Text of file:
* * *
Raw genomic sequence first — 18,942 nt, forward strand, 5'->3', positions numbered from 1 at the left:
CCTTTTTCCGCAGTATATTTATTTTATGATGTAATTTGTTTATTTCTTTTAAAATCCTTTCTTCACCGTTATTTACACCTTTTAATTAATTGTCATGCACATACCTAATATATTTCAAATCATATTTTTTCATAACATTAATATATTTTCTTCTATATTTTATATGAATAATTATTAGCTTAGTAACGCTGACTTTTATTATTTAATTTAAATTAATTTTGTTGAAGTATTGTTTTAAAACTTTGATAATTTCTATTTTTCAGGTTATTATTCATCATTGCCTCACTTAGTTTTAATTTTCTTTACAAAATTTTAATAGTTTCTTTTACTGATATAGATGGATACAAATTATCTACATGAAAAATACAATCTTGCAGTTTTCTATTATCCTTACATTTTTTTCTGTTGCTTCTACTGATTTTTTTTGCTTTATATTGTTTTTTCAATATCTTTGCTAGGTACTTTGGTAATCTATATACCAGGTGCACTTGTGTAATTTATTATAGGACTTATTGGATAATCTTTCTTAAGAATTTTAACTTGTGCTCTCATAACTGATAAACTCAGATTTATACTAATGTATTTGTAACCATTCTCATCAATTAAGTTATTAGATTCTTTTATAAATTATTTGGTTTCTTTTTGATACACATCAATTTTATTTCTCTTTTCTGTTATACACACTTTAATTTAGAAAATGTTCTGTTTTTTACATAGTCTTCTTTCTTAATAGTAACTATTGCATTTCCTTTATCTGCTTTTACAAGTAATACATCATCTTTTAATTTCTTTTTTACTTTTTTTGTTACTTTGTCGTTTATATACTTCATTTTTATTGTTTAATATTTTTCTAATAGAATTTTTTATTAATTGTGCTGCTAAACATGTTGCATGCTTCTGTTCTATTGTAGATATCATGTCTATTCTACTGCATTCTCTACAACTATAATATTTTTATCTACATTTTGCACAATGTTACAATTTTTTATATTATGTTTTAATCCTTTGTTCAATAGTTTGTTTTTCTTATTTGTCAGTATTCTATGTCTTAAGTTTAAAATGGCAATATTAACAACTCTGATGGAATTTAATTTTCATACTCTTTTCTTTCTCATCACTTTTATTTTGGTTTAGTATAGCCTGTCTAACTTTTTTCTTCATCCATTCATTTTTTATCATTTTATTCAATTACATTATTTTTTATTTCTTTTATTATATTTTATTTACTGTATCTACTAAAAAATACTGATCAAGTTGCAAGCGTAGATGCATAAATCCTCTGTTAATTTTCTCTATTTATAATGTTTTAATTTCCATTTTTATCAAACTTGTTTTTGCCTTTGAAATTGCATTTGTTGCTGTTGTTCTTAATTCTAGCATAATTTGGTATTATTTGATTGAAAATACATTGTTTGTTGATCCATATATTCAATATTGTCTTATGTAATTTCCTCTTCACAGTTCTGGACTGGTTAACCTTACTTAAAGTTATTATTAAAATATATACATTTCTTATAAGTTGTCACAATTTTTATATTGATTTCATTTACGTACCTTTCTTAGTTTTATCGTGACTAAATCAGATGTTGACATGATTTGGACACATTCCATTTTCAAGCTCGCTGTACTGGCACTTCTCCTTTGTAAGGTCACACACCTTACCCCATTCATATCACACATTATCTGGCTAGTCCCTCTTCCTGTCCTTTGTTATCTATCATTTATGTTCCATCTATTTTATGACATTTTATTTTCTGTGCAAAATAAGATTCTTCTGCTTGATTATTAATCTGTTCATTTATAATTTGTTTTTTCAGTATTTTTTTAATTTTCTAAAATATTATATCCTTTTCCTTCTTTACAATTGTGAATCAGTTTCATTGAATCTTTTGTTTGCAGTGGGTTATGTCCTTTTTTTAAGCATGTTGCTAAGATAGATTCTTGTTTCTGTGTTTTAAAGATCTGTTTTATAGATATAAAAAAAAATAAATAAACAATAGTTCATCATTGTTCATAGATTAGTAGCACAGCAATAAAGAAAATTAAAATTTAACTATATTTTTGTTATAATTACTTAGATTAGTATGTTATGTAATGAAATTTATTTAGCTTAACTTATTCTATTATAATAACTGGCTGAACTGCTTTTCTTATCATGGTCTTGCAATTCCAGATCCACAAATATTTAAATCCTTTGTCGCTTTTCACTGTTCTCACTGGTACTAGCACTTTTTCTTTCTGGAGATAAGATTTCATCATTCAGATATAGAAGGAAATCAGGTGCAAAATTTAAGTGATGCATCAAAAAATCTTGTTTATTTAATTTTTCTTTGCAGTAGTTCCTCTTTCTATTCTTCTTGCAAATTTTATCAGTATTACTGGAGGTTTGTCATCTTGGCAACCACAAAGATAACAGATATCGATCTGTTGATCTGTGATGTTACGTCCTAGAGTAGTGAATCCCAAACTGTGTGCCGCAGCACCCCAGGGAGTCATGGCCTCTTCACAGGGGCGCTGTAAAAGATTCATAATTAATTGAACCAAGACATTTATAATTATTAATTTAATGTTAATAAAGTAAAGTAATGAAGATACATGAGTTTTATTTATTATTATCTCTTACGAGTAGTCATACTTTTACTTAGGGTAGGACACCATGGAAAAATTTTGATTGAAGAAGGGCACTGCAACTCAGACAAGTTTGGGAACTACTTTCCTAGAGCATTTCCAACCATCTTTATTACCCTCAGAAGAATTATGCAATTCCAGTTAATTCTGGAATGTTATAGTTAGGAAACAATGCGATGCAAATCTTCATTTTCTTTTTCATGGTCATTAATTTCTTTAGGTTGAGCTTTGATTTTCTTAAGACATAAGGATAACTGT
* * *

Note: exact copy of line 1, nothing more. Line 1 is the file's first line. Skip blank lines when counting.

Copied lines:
Raw genomic sequence first — 18,942 nt, forward strand, 5'->3', positions numbered from 1 at the left: